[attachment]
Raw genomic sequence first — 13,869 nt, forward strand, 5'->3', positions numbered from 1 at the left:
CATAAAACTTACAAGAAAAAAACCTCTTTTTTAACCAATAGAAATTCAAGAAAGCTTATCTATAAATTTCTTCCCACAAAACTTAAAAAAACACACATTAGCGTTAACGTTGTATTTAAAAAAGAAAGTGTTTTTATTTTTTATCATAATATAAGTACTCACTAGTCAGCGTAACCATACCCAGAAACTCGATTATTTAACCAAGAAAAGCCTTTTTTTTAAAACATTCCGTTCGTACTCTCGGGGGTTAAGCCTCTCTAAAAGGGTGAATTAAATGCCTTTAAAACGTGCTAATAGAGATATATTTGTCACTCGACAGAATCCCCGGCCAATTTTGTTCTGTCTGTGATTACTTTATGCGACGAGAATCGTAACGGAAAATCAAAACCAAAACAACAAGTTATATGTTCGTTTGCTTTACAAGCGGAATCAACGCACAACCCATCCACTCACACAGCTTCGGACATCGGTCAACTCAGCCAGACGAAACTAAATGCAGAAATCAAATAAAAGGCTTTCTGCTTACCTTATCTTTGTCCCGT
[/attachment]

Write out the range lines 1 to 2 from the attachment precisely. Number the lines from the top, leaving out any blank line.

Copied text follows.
Raw genomic sequence first — 13,869 nt, forward strand, 5'->3', positions numbered from 1 at the left:
CATAAAACTTACAAGAAAAAAACCTCTTTTTTAACCAATAGAAATTCAAGAAAGCTTATCTATAAATTTCTTCCCACAAAACTTAAAAAAACACACATTAGCGTTAACGTTGTATTTAAAAAAGAAAGTGTTTTTATTTTTTATCATAATATAAGTACTCACTAGTCAGCGTAACCATACCCAGAAACTCGATTATTTAACCAAGAAAAGCCTTTTTTTTAAAACATTCCGTTCGTACTCTCGGGGGTTAAGCCTCTCTAAAAGGGTGAATTAAATGCCTTTAAAACGTGCTAATAGAGATATATTTGTCACTCGACAGAATCCCCGGCCAATTTTGTTCTGTCTGTGATTACTTTATGCGACGAGAATCGTAACGGAAAATCAAAACCAAAACAACAAGTTATATGTTCGTTTGCTTTACAAGCGGAATCAACGCACAACCCATCCACTCACACAGCTTCGGACATCGGTCAACTCAGCCAGACGAAACTAAATGCAGAAATCAAATAAAAGGCTTTCTGCTTACCTTATCTTTGTCCCGT